- Guest Minority Faculty Talks: Strategies to inspire and motivate students from disadvantaged backgrounds into academia could be more effective if enacted by successes who share a disadvantaged background and, most importantly, look like them. The previously mentioned student-faculty interactions can be facilitated through introductory talks during which invited faculty candidly talk about their research and career path, as well as their strategies to remain professionally and emotionally resilient as an ethnic minority in academia. Hearing from those who shared your upbringing and its struggles may alleviate unrealistic concerns about research career success requirements as well as feelings of impostor syndrome and stereotype threat. Faculty-student interactions during follow-up Q&A can increase a student’s confidence in making direct contacts with future research advisers and mentors, as well as for initiating conversations with their current primary investigators.
- Well-Being Workshops: With depression being prevalent among graduate students, it would be remiss for programs aimed at getting students into graduate school to do so without introducing them to prevention strategies. If the health-sciences are making efforts to remove the social stigma of mental health treatment, then these research programs should reciprocate and include Well-Being management into their curricula. An invitation to staff from the institution’s psychological counseling services should be extended to lead this workshop, as well as to serve as a future point of contact for students.
These proposed additions may come across to you as being based on common sense. However, program administrators may find themselves dealing with a lot more stringent, logistical limitations than what is evident to a participating student. Nonetheless, from a student’s perspective, these are the discernible barriers impeding these initiatives from being part of the curriculum of diversity research programs.
Money: An alumni database and social events could be exacting on the budget of these programs. Funding is appropriately prioritized to provide multiple staff and facilitator salaries, as well as the student stipend themselves. However, these events may go a long way in creating a strong sense of community that would prove as a worthy venture. Results from a Google Form questionnaire can be exported onto a shared Google Drive Excel sheet as a frugal option for an alumni contact database. A Slack channel can provide a real-time communication outlet for the entire network of students and alumni. Budgets may not have enough room for social events, however, there is little reason to doubt that stipend-funded, of-age undergraduates and graduate students would be shy about getting a pint or some wings over a casual conversation about science and their experiences navigating the academic setting. The hardest part would be getting them to make time in their busy schedule to socialize with the program, hence the previous suggestion that program coordinators willingly set a time and place to congregate, so that one of the already mandatory meetings can take place outside of the discourse-stifling classroom setting. It doesn’t need to be fancy or expensive. The perceived effort by these programs to make students feel welcome and comfortable inside the academic setting, as well as supported by their peers over beers, will undoubtedly affect their future career decisions.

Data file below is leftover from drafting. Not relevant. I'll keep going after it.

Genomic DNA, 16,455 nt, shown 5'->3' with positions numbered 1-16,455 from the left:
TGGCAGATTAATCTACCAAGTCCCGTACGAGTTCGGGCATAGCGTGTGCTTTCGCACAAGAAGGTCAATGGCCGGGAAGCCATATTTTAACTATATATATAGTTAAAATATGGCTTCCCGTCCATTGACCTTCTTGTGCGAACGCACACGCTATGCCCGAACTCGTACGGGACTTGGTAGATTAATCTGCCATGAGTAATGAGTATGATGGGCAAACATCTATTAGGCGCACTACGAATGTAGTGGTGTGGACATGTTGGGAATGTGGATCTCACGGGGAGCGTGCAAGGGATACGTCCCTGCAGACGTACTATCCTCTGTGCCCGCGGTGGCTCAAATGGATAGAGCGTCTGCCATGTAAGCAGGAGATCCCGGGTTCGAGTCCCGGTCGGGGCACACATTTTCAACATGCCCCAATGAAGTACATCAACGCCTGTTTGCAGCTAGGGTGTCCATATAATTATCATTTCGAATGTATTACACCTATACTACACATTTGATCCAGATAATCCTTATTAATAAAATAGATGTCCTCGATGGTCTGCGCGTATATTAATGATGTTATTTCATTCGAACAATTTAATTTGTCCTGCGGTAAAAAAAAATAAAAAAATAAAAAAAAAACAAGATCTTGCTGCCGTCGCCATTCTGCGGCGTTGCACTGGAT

Faculty: Research suggests that faculty of color face unique barriers on their way to academic promotion. It is daunting to try to inspire and convince underrepresented students to stay in a career that lacks role models. This is a cycle that diversity research programs aim to break. It is a tough endeavor, one that requires genuine effort from program staff to not only search for minority faculty speakers and mentors, but also to present to them the case about the necessity of their participation. Nonetheless, their unavailability might not necessarily stem from a lack of interest; research faculty have greater priorities in a competitive academic climate. Faculty from underrepresented backgrounds already have a lot on their plate: in the STEM disciplines, they are less represented than White faculty, with women from these groups having the least representation . With the pressures of academic careers in mind, diversity research programs have to find incentives beyond polite e-mail contact to get faculty invested in a generation of researchers in dire need of mentors, to be willing to have the tough conversations on overcoming racial barriers in academic careers. For longer-term programs, the opportunity to apply to the NIH Research Supplements to Promote Diversity in Health-Related Research can be presented to both the student and their eligible faculty mentor, with a commitment from the program to walk the student and the PI through this process. Unfortunately, until the proportion of minority research faculty increases, or better incentives are promoted, mentoring responsibility will fall onto the few gracious enough to get fully involved in these programs.
Beginning to Experiment
The academic experience for ethnically underrepresented students is different from the rest. Research programs with the specific goal of increasing ethnic representation in academia need to make greater effort into looking how this difference plays into students’ career choices. What this article proposes can be applied to both undergraduate and graduate research diversity initiatives, with some of them having the specific intent to address the lack of race discussions in STEM academia. Ultimately, the goal of creating a community within a sub-population of students vulnerable to isolation is shared across all of these curriculum additions. Funding agencies and their diversity research programs have already spent several years tackling the lack of financial and academic resources underrepresented students have on their way to a Ph.D. The time has come to experiment, create open dialogue between these students, humanize and listen attentively to find out what it is exactly that keeps dissuading them from the prospects of a career in academic research.